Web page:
Mainstream usage of the term includes conservative speaker Candace Owens naming her YouTube channel “Redpilled Black,” a reference to her “awakening” as a black American and moving away from liberal beliefs in favor of conservatism and nationalism. Similarly, Fox News once referred to Kanye West as having taken the “red pill” when the rapper expressed his support for President Trump.

Crossover between the term’s mainstream and extremist application was on display during the 2016 presidential campaign, when candidate Donald Trump tweeted a picture of Hillary Clinton next to a Star of David with the caption “Most Corrupt Candidate Ever!” This prompted well-known white supremacist David Duke to tweet: “Nice to see Mr. Trump slipping some 'Red Pills' to the American people!”

In extremist terms, being redpilled means you have bought into at least one of the antisemitic, racist and conspiratorial tropes of the far-right movement. For many, it is the first tentative step down the rabbit hole toward radicalization.

In MRA (Men’s Rights Activists) and incel circles, the red pill is extremely specific and serves as an introduction to a particularly dystopian and misogynistic world view.

The incel red pill can be explained by the 80/20 rule, which says that 80% of women desire just 20% of men. This means that the vast majority of men will never be desirable and consequentially will never find sexual fulfillment and happiness. Among incels, the red pill represents the realization that feminism has caused a massive shift in power, and that feminism (understood by incels as women having the right to sleep with anyone they wish), gives women far too much power, and has led to “hypergamy,” incel speak for women pairing up with men who are more attractive.  In most cases, the red pill is only a stepping stone; the far-right and the manosphere consider the red pill a call to action. For white supremacists, the redpill encourages political activism and fighting an anti-white system. For incels it means trying to be more attractive in an effort to join the 20% of men who get women. In this context, the red pill is almost optimistic. The world is unfair, and the odds are stacked against you, but you can fight back.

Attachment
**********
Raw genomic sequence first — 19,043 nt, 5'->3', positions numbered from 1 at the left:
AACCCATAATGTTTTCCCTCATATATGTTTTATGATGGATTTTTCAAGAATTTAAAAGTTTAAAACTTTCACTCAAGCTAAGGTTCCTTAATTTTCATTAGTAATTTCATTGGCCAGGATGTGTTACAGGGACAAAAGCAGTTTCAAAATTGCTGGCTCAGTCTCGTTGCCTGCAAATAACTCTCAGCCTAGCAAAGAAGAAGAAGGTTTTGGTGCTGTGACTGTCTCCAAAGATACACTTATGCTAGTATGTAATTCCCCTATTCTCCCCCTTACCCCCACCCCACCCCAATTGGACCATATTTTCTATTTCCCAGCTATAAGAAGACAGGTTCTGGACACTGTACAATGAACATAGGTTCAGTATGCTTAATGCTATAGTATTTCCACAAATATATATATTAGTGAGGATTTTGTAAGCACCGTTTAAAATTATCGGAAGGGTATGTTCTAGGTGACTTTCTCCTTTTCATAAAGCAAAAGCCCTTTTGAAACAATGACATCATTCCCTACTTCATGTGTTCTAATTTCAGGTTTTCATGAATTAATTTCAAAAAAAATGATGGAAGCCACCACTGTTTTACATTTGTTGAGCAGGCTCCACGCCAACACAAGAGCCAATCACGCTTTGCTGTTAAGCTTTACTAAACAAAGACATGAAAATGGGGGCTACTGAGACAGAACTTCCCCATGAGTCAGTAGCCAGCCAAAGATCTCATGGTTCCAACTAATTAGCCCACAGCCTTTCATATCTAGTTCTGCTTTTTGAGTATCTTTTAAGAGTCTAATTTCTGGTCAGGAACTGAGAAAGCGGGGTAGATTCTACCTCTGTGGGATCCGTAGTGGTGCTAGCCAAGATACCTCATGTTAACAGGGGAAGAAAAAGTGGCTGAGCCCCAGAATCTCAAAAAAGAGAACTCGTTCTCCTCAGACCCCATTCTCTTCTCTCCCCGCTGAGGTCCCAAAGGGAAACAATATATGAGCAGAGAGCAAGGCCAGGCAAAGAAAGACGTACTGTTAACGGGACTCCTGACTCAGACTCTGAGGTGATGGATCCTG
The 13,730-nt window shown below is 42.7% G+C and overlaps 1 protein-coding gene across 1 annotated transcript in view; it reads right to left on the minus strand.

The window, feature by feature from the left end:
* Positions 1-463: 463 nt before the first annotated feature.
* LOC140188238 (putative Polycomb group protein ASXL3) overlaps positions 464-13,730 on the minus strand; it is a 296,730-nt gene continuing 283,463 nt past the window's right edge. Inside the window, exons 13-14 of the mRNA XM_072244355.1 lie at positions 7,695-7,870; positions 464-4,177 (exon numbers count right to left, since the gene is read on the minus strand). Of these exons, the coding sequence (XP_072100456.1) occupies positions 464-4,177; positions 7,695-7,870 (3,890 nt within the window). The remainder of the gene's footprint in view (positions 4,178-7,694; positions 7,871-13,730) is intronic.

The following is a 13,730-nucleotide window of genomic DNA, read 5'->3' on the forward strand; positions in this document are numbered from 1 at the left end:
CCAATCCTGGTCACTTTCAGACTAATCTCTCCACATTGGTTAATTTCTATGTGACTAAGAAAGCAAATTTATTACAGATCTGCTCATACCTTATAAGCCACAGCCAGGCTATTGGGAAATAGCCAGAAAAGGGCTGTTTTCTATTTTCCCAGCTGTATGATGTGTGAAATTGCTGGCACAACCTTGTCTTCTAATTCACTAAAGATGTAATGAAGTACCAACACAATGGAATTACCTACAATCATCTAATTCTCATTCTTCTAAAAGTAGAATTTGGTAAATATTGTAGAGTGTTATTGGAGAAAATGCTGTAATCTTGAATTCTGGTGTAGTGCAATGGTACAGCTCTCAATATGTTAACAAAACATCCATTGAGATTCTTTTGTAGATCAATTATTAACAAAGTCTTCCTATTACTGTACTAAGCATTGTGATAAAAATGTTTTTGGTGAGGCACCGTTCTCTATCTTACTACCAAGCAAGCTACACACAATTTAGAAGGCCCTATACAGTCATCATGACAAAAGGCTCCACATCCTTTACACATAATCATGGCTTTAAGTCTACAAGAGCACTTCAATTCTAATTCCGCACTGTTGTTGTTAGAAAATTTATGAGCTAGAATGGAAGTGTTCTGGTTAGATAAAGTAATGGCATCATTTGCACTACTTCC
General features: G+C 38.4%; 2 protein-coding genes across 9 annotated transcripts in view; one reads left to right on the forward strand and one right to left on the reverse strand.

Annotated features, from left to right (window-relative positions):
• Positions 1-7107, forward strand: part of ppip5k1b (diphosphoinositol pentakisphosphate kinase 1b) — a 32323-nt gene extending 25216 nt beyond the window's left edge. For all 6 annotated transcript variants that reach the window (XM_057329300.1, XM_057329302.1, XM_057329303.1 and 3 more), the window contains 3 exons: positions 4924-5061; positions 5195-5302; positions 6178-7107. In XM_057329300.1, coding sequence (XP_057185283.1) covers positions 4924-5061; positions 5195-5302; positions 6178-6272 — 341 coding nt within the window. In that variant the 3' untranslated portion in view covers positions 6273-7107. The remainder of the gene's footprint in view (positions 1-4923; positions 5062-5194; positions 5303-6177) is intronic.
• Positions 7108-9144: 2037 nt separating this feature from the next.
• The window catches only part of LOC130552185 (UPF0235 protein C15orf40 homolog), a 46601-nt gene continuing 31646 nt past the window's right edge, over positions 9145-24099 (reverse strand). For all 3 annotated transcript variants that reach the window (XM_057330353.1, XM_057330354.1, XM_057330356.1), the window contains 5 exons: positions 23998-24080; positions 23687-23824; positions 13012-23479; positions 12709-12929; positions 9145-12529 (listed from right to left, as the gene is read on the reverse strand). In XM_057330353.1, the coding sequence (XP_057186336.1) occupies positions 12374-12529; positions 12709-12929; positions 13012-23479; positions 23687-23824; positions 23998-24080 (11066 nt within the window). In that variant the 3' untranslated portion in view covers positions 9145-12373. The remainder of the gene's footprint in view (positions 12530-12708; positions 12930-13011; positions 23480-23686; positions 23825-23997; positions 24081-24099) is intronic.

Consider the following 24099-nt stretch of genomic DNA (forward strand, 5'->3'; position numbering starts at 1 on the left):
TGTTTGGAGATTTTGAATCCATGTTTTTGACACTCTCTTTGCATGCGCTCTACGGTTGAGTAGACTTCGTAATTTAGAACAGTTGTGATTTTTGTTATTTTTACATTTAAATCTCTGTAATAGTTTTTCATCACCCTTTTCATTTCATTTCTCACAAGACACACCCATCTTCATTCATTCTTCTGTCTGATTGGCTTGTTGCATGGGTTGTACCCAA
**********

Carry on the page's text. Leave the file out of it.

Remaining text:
The Black Pill

For those on the extreme right, the black pill represents nihilism, or a realization that the system is too far gone to change. The powers that govern our lives are too deeply entrenched and too powerful to do anything about.

In the incel movement, the black pill is far more pernicious. The term was popularized on the men’s rights blog Omega Virgin Revolt, where it was first used by commenter Paragon in 2011.  Like their extreme right counterparts, incels believe that taking the black pill means realizing that their situation is hopeless. Where redpilled incels are not happy about their place in society, they believe there are ways out of inceldom, including working out, plastic surgery and a host of dubious self-improvement strategies; blackpilled incels believe that their situation is permanent and inescapable. In a blackpilled world the sexual marketplace is governed exclusively by genetics. A man is either attractive to the opposite sex or he is not, and no amount of self-improvement can change this.

This is where the incel movement takes on characteristics of a death cult. Taking the black pill leaves a person with relatively few options: Giving up, or in incel parlance “LDAR” (Lie Down and Rot), suicide (incel forums are filled with suicidal fantasies and threats, as well as encouraging comments to those considering suicide) and “going ER.” The latter is a reference to Elliot Rodger, who killed six people near campus at the University of California, Santa Barbara, in 2014. In incel forums members, “Saint Elliot” or “The Supreme Gentleman” as they call him (and he called himself), is hailed as a hero.